SQS is a hosted service provided by Amazon. You can start using it without any startup fee. The only thing you pay for is the requests and the bandwidth you use.
Ok, let’s try this out in a full stack production environment. I have previously built a Node.js web application to handle analytics tracking from web pages. This application is open source and called pixel-pong.
First I created an image I could run inside EC2 instances. The image is based on Ubuntu 14.03. I then installed Node.js and my application Pixel-pong.
Secondly I created an Amazon Elastic Load Balancer to be able to distribute the traffic over several EC2 instances (c3.large). This is done so I’m able to simulated our current production environment. I want to test the full stack and see how everything plays together. It’s important for me to see where the bottle neck is.
Thirdly I’ve signed up for a LoadImpact account to be able to perform a distributed load test as close to human behavior as possible. I configured my test with the maximum amount of users (10.000) allowed from this subscription. Each users a requesting a new “page” every 2-3 sec.
This should generate a peak traffic of about 3500 req/s in my first test without auto scaling enabled.
We need to enable auto scaling and try again!
This test has been done several times to be sure the results are correct.
As a control check I’m going to test one web server and it’s integration against the SQS queue to try to find the limit of 1 instance.
Ssh into the web server and install Apache Benchmark:
$ sudo apt-get install apache2-utils
Running the ab test, 1 mill requests with 30 simultaneous connections:
Apache Benchmark results:
Concurrency Level: 30 Time taken for tests: 1346.329 seconds Complete requests: 1000000 Failed requests: 0 Total transferred: 292000000 bytes HTML transferred: 43000000 bytes Requests per second: 742.76 [#/sec] (mean) Time per request: 40.390 [ms] (mean) Time per request: 1.346 [ms] (mean, across all concurrent requests) Transfer rate: 211.80 [Kbytes/sec] received Connection Times (ms) min mean[+/-sd] median max Connect: 0 0 0.0 0 3 Processing: 1 40 16.4 40 177 Waiting: 0 40 16.3 40 176 Total: 1 40 16.4 40 177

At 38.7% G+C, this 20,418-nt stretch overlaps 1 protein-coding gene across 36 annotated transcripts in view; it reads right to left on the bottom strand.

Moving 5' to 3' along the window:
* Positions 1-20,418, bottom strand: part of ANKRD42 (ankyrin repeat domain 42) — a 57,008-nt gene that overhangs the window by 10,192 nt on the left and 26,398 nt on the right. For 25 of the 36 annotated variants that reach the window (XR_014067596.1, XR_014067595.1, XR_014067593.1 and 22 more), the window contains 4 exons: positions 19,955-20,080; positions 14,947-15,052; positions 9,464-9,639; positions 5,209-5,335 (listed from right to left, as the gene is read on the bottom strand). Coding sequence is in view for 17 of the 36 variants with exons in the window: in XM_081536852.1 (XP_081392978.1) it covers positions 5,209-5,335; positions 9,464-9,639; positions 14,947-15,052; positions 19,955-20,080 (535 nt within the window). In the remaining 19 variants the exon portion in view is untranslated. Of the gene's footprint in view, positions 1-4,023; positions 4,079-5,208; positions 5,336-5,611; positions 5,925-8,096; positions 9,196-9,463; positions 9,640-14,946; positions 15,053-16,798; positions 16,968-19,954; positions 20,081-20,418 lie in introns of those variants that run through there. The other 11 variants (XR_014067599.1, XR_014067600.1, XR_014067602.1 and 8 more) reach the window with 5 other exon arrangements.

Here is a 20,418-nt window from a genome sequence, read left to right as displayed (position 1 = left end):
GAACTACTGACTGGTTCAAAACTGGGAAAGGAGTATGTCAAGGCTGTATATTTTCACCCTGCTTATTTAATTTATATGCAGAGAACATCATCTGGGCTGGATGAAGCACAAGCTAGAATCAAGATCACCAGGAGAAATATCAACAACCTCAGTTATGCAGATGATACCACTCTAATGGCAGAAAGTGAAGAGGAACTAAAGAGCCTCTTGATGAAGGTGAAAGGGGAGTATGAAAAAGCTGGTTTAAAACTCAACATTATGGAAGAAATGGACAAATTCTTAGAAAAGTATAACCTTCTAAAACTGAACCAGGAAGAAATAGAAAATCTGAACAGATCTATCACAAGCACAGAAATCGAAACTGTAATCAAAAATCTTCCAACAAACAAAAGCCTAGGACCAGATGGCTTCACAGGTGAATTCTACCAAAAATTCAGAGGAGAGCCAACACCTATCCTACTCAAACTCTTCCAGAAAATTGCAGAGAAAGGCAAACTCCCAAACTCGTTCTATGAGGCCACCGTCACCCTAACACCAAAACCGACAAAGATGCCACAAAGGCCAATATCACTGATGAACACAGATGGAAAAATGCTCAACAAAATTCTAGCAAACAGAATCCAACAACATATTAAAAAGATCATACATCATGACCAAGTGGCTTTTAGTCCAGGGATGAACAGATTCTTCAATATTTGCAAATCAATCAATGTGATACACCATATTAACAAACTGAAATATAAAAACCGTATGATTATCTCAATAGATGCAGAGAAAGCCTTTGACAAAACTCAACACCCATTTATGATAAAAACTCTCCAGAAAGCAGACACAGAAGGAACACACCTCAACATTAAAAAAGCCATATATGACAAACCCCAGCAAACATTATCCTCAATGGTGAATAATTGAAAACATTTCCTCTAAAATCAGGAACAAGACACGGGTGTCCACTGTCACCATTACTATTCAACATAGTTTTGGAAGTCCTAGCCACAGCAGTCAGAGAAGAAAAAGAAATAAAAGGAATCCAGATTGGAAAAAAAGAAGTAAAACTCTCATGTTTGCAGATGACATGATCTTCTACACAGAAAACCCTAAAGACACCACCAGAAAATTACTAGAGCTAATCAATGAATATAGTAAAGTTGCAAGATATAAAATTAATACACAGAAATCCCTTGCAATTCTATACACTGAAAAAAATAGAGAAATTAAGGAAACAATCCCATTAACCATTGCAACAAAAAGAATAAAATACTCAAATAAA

After planning to launch a fleet of tracking servers and have them run our raw Apache Benchmark test simultaneously, I stopped for a second and turned to Google.
A guy called Adam Warski had already done this and written a great blog post about it called Benchmarking SQS.
Results from his tests with 25 threads on each node:
|Number of nodes||1||2||4||8|
|Sender pr node & thread||354,15||338,52||305,03||317,33|
|Sender total||8 853,75||16 925,83||30 503,33||63 466,00|
|Receiver pr node & thread||166,38||159,13||170,09||174,26|
|Receiver total||4 159,50||7 956,33||17 008,67||34 851,33|
The highest results he managed to get was:
Back to the questions I started this post with:
In theory Amazon SQS seems to scale to the traffic amount you want. It’s built upon EC2 instances with auto scaling. We just have to remember that auto scaling needs time to scale up. But why do my tests experience problems? Do SQS need more time to scale up?
With the total of 18 servers each capable of handling 742 req/s I should be able to handle 13356 req/s.
Amazon Simple Queue Service is intended as a simple queue for messages as they travel between computers. SQS queues can be created as topics and access to the queues are controlled by roles or direct user access.